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Sunday, November 10, 2013

Friction burns of the dorsum of the hand, road traffic accident, motorbikes and accidents, 2nd degree and 3rd degree burns

Motorbikes and two wheelers are accident prone vehicles when compared to four wheel vehicles which have great stability due to their four point  ground contact. The biker is unprotected on all sides and in case of a minor hit,  looses his balance and skids off,  sometimes throwing the biker in the line of other approaching  vehicles. The gentleman whose hand is shown above was involved in one such accident where he swerved to avoid another lane changing car and skidded. His hand was dragged against the road and the friction produced heat  which ended in a burn. The burns shown above is referred to as a 'friction burn'. Friction burns are caused by the skin friction with fast moving objects like wheels, machinery etc which generate heat. In addition often there is a trauma or injury element involved. Therefore the surgeon must address both these issues- treat the injury part like a laceration or injury that needs to be repaired surgically and at the same time treat the burn. To read more on friction burns -

Two wheelers like motorbikes need to be made more safe. Helmets can help to lessen the damage to the head but the body is still in the line of fire. If we can have something that covers the top bottom and sides of the rider, then we can protect his body better. Further if we can provide a mechanism for four wheels to pop out and touch the roads in case of an imminent danger and be pulled back in when the danger is past, then the rider can enjoy the fun of being on a motor bike at the same time have the safety of a four wheel vehicle.Those in this industry have a moral responsibility to provide and improve these safety measures!!!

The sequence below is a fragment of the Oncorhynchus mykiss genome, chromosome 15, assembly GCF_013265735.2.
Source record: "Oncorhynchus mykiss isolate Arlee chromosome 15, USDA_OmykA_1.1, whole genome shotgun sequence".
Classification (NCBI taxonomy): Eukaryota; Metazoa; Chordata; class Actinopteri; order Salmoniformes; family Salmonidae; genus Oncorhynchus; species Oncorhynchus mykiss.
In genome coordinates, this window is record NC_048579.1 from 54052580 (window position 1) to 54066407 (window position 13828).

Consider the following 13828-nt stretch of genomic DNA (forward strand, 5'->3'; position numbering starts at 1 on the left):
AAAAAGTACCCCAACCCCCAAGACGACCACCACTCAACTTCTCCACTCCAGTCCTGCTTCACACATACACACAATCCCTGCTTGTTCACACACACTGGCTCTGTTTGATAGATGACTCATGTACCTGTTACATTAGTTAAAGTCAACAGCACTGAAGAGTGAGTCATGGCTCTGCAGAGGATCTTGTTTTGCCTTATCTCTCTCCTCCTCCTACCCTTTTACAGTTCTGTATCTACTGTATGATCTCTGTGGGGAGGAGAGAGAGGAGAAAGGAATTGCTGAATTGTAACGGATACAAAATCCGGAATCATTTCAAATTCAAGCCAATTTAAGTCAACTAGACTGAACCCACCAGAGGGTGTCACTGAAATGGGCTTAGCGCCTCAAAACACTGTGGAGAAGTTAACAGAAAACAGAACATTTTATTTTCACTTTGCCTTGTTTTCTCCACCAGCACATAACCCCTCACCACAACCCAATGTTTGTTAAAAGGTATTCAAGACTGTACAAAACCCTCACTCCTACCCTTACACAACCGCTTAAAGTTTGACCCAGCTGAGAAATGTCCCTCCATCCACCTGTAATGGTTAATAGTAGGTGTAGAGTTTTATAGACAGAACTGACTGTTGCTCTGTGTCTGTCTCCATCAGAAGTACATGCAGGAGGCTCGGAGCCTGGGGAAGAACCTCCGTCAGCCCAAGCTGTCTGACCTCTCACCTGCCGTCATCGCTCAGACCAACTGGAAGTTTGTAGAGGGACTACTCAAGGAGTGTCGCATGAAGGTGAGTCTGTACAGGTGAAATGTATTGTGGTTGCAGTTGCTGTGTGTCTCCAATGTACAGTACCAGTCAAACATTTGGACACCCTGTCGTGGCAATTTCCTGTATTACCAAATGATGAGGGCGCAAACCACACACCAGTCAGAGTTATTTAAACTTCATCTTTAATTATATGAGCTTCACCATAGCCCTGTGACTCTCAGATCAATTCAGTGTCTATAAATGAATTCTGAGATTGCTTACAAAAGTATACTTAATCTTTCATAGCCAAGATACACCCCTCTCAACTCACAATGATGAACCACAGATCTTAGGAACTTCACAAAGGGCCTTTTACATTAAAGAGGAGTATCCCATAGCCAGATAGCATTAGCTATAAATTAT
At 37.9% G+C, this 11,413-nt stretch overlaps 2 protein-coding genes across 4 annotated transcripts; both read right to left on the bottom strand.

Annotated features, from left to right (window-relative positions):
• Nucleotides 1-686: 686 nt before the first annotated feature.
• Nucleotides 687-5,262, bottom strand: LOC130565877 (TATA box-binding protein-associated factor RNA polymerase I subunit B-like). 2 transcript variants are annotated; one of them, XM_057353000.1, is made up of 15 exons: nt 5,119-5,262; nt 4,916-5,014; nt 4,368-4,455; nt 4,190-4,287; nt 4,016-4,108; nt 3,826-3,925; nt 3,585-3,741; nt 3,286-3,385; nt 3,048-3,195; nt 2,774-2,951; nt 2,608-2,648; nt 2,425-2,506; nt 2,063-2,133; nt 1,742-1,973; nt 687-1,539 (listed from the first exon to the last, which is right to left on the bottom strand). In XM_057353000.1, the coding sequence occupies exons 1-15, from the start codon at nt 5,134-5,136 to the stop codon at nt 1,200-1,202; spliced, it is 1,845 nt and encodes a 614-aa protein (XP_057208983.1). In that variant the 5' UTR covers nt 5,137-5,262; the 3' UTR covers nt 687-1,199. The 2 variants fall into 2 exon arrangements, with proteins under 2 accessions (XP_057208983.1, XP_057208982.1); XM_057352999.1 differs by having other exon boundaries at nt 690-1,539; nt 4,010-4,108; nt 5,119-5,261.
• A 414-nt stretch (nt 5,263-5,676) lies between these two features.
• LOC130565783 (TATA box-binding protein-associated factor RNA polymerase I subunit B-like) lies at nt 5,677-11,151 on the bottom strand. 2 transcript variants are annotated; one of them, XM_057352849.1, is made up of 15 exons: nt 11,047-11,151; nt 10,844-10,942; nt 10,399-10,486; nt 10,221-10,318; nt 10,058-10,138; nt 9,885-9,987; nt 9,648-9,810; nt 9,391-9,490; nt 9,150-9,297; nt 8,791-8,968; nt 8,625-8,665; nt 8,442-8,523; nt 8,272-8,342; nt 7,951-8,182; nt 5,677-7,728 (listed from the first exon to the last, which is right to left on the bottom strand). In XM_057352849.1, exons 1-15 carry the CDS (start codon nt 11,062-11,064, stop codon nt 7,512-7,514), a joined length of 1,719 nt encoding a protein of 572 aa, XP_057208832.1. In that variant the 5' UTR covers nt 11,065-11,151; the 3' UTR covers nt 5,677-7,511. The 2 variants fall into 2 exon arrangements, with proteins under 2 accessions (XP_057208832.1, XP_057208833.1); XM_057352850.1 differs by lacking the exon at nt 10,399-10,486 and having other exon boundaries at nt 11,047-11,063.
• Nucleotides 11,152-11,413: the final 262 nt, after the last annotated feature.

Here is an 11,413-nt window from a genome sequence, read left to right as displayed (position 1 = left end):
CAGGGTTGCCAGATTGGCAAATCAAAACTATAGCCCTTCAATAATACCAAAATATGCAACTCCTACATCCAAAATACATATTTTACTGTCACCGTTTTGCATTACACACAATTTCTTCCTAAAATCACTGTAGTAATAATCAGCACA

an original article from @asktheburnsurgeon+

Burn wound infection, hand burns, second degree (2nd) burns

Seven year old David had a minor burn over the middle finger while bursting crackers. A few blisters and some reddening of his skin did not worry his mom  who applied a local antibiotic cream and literally forgot about it. A few days later David developed fever and severe pain in the hand. It was then that they visited their doctor who told them that David had a burn wound infection. Luckily for David the infection was still localized to the hand. He was  admitted to the hospital and treated with intravenous antibiotics. A culture swab from the wound showed that the offending organism was Pseudomonas Aeruginosa. David went back to school after three weeks vowing never to play with firecrackers.

Minor burns can end in serious complication  if unattended in a proper manner. Often superficial burns end up as deep burns in course of time if neglected. As with any other wound a number of factors besides infection can also affect the burn wound  this


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